The divorce I had dreaded ultimately proved to be simple. It was perversely quick, because the only thing he wanted was to walk away with nothing. All that we owned and built and grew together, including our children, was signed over to me in full with no strings attached.

My daughter started kindergarten that year. I walked her through the enormous front door of the public school alone. With her too-big backpack and her hair neatly combed, she looked very grown up. I knelt down and kissed her sweet, warm face. 

The "Man vs. Wild" season came to an end and I missed it terribly. Evenings were still occasionally difficult but they were also manageable. I made sure to keep the show on my "record" list.

My daughter turned 6, and I baked her a Jolly Roger birthday cake. After the screaming 6-year-old guests left, my new nanny stayed after to help me clean up the mess.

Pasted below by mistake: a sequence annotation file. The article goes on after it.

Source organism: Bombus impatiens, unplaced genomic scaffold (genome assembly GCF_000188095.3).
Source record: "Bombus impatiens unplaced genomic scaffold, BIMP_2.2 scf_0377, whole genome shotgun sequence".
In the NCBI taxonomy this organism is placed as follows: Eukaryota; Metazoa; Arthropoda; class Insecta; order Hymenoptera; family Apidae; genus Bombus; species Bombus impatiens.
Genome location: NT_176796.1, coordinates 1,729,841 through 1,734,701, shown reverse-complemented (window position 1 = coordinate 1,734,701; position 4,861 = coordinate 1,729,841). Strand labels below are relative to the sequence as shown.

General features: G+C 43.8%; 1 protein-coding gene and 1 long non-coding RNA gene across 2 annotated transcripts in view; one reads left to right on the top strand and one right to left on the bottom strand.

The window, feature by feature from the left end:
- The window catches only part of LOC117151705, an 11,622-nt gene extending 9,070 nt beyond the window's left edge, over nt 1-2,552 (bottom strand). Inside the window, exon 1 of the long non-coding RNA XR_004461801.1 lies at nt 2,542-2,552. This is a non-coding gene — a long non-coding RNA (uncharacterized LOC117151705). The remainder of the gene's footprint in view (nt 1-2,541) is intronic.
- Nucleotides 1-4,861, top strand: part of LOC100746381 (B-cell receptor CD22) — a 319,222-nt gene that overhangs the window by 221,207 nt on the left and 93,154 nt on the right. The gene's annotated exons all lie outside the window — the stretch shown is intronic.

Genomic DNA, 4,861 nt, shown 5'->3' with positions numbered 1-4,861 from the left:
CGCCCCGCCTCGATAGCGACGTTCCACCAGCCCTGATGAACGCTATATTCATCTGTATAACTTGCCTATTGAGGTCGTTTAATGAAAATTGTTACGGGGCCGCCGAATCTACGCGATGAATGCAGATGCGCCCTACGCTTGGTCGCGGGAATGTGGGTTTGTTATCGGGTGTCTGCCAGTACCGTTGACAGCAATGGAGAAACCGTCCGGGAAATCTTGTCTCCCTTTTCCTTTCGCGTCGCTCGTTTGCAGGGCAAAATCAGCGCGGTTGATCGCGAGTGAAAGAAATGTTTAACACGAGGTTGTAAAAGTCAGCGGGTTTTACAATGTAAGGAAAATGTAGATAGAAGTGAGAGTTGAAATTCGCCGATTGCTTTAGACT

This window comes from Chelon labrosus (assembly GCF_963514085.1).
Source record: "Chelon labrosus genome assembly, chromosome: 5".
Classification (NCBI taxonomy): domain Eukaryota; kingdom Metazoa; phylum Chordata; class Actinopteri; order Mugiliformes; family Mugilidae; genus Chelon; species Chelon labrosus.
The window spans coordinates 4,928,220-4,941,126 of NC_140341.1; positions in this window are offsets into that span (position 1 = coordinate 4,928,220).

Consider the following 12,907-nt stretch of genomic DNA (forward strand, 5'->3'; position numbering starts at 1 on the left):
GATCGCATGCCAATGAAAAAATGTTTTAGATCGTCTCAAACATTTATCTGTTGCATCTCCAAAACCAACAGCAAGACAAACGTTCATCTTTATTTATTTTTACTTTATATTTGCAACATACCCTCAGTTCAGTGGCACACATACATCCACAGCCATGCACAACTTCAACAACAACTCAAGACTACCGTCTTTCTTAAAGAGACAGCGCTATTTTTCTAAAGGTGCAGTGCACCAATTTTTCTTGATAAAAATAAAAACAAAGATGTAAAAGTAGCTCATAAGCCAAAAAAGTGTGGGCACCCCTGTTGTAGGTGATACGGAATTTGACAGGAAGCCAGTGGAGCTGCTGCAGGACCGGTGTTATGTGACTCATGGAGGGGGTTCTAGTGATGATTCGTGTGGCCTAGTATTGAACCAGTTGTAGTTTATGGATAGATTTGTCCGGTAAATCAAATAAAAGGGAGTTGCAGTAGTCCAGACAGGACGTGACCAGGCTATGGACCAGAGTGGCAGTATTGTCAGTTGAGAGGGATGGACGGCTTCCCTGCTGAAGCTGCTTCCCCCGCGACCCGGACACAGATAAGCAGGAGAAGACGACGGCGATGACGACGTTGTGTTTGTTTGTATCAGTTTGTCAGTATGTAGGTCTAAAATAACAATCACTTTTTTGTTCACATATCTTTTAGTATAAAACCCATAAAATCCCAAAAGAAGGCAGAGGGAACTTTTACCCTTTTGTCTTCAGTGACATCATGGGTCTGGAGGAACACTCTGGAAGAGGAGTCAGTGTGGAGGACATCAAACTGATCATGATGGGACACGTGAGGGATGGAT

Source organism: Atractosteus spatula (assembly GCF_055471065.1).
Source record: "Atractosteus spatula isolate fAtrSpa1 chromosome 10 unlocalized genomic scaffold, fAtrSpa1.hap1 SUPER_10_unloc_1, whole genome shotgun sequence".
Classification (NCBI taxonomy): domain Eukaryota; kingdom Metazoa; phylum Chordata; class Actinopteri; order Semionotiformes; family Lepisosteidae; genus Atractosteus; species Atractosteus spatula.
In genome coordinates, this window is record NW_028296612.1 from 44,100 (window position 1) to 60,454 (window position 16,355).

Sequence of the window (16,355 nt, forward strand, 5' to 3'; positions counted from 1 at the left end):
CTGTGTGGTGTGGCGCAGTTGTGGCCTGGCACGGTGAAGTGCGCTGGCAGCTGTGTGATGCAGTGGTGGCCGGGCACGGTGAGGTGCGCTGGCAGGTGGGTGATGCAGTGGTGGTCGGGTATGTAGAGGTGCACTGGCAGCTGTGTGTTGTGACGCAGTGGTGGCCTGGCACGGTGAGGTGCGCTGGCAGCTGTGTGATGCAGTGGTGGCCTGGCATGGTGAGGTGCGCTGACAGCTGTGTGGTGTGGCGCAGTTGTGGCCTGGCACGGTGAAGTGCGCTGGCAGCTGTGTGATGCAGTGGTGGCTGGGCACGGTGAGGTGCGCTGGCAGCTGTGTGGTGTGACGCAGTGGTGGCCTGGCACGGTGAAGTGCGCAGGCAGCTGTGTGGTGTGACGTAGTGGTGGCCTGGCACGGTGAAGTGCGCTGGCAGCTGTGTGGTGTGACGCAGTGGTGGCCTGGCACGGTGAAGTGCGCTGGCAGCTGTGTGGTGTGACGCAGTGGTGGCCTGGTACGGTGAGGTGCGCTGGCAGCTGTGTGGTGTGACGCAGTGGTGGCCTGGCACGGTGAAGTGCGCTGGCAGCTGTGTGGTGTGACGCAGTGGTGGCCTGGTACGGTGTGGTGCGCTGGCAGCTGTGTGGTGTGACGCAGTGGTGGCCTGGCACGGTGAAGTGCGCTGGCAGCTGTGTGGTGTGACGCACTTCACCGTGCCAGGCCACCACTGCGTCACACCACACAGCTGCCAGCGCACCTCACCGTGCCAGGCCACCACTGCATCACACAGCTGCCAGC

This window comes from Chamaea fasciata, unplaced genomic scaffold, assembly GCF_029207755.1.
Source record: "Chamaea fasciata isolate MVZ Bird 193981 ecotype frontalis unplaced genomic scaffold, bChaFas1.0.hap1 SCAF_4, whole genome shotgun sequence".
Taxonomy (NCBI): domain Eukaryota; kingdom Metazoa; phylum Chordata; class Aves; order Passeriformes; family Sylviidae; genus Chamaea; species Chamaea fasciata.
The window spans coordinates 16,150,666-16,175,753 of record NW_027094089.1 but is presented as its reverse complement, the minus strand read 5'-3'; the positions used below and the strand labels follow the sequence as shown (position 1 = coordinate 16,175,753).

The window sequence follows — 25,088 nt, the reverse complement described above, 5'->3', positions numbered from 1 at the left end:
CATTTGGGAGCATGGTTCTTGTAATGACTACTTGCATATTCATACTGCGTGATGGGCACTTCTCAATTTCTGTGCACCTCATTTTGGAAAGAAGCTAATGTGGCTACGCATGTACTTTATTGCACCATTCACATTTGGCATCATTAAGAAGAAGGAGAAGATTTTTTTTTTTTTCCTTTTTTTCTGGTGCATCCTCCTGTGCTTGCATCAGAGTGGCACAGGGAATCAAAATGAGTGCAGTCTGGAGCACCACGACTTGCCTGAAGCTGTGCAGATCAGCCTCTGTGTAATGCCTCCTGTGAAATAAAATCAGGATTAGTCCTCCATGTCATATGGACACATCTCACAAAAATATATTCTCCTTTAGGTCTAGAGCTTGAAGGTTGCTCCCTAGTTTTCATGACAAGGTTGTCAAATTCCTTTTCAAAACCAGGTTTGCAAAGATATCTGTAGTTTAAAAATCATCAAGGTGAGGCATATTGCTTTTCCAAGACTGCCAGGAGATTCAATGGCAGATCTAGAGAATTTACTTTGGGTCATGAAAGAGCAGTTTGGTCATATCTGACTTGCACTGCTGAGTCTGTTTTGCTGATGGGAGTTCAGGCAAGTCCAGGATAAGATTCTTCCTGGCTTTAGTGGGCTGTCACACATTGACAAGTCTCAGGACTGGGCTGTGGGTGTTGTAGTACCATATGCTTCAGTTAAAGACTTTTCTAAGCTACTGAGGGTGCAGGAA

When Season 2 of "Man vs. Wild" premiered the next year the episodes began stacking up, unwatched. I simply found it difficult to set aside enough time to watch them.

What I do know is this: If I ever end up near a manzanita bush, which is indigenous to the Sierra Nevada, it is a great source of food. The fruit is high in vitamin C and the leaves can double as a toothbrush. If you happen upon a manzanita bush, chew the outer part of the fruit and spit out the hard seeds.

"Ultimately your survival depends on this," Bear Grylls has written. "How much do you want it? How deep is your well of determination?"

Kelli Kirk is a writer, baker, mom and human resources manager. She recently remarried and moved with her new husband and family into a big, old, crooked house in Seattle.

By Kelli Kirk